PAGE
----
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Why the Topic of Bioethics in Science Classes?

A New Look at an Old Debate

by Carolyn Csongradi

In Conclusion

If there is a natural tendency to care, then it is reasonable to assume that moral knowledge, and integrity can and should be nurtured along with content knowledge. The role of the teacher is to facilitate this process, to ask questions and promote learning, as we do in so many other important areas. The real issue is not whether there is a rational explanation for the moral behavior of individuals or for the biological basis of learning. Instead the focus needs to be on whether "unnatural" moral values such as fairness, autonomy, beneficence and non-maleficence are to be nurtured for the individual in hopes society might benefit. The question is: "Will we promote the survival of the society we live in by providing opportunities at critical times for students to engage in content based moral problem solving?" Where better to help adolescents move from a single minded view of self towards a vision of the self in relationship to the needs of others in this world than in the process of teaching science?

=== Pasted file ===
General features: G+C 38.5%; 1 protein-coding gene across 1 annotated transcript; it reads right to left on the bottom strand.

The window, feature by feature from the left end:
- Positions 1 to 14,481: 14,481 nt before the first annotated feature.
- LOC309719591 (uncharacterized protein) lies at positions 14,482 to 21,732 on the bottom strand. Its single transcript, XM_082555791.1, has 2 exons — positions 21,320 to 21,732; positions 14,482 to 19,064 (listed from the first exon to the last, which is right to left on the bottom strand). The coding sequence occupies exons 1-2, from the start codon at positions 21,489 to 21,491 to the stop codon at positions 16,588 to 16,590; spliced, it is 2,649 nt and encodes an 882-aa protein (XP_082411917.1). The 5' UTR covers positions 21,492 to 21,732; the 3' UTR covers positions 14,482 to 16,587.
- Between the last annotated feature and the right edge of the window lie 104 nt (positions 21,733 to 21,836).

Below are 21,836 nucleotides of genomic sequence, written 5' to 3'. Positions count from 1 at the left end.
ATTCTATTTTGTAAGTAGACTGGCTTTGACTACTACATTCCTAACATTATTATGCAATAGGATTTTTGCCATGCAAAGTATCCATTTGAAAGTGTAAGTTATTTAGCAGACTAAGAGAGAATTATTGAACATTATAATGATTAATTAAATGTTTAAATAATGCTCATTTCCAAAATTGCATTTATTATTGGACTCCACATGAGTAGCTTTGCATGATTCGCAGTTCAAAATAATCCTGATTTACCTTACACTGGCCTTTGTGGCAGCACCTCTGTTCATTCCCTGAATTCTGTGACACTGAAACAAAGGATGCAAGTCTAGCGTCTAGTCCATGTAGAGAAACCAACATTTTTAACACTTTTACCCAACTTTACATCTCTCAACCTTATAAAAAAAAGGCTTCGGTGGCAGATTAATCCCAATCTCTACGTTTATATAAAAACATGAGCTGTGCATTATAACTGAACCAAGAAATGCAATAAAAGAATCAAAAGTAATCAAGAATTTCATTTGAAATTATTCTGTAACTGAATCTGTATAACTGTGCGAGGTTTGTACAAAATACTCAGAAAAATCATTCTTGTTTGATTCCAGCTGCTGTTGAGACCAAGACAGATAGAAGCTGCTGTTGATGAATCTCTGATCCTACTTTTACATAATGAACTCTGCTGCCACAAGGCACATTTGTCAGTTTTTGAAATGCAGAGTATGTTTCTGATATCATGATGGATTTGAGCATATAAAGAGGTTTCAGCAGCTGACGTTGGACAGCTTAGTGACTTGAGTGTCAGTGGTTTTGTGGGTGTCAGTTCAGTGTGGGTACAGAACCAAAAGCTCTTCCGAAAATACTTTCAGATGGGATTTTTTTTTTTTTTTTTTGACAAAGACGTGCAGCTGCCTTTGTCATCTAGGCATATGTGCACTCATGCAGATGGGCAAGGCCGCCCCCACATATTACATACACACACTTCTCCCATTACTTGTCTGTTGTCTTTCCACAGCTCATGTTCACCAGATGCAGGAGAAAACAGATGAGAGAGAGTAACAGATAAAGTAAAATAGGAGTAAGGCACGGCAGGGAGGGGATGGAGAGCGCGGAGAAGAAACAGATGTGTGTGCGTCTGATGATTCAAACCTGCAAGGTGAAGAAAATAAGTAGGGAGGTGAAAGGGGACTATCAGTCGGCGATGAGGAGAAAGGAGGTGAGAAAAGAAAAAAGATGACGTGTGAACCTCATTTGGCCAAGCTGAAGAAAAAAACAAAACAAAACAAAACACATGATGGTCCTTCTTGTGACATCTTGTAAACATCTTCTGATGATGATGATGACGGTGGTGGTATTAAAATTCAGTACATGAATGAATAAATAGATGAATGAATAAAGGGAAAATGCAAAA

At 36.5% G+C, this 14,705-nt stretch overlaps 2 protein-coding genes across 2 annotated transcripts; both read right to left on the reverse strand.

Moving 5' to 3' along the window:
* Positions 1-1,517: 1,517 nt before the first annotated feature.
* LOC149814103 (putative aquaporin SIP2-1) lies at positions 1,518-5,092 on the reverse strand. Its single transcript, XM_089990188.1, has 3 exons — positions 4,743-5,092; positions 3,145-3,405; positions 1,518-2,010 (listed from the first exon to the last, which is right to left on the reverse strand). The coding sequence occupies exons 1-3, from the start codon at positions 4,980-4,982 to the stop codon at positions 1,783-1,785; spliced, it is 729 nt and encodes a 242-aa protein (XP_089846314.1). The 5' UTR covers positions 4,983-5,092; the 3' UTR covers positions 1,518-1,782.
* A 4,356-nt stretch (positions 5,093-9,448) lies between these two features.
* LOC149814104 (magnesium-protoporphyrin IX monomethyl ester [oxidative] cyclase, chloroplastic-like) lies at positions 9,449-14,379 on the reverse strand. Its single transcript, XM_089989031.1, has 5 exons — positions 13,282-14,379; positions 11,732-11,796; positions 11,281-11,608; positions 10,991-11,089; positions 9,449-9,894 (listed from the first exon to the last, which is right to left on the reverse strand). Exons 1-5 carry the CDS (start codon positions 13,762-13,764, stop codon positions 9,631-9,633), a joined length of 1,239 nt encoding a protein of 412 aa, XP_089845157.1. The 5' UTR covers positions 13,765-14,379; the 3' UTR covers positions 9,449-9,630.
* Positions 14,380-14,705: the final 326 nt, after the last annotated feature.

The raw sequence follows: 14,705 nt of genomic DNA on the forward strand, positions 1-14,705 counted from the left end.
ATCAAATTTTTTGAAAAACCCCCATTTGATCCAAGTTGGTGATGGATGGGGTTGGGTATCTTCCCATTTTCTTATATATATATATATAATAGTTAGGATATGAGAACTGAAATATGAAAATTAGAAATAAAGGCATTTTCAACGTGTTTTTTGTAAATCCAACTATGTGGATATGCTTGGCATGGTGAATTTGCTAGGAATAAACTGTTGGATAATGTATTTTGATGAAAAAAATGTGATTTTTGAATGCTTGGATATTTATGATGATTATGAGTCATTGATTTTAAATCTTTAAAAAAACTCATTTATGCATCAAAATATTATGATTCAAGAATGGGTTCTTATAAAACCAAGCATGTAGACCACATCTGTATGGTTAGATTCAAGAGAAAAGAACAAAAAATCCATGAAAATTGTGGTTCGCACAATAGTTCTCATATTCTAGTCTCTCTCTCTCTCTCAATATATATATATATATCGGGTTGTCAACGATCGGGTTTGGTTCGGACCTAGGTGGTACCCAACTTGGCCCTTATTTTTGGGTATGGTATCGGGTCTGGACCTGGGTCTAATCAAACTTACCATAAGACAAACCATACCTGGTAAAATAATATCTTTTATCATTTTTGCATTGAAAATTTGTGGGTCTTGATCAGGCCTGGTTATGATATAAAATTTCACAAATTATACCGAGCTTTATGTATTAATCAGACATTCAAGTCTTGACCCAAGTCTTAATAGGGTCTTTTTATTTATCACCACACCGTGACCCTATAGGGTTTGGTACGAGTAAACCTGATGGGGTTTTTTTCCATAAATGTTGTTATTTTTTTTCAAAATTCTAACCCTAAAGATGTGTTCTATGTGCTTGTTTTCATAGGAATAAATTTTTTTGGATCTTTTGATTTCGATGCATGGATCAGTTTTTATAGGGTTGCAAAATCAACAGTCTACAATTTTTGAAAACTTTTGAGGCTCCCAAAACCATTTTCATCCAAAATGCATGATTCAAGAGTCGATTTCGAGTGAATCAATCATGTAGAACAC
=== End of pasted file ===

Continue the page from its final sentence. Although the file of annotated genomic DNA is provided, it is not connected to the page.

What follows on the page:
In the end, we each must find our own moral model, one that works for us. Living with integrity means knowing our moral code and following it. Hopefully, this is a system which enables us to face, evaluate and make the hard choices now and down the road. Ideally, practicing on situations which mimic life will provide a level of comfort and make the real dilemmas less anxiety provoking. We need to feel what our limits are, accept that others may be guided by different values and perspectives, and respect that most adolescents already have their own internal standards for ethical behavior.

The Curriculum

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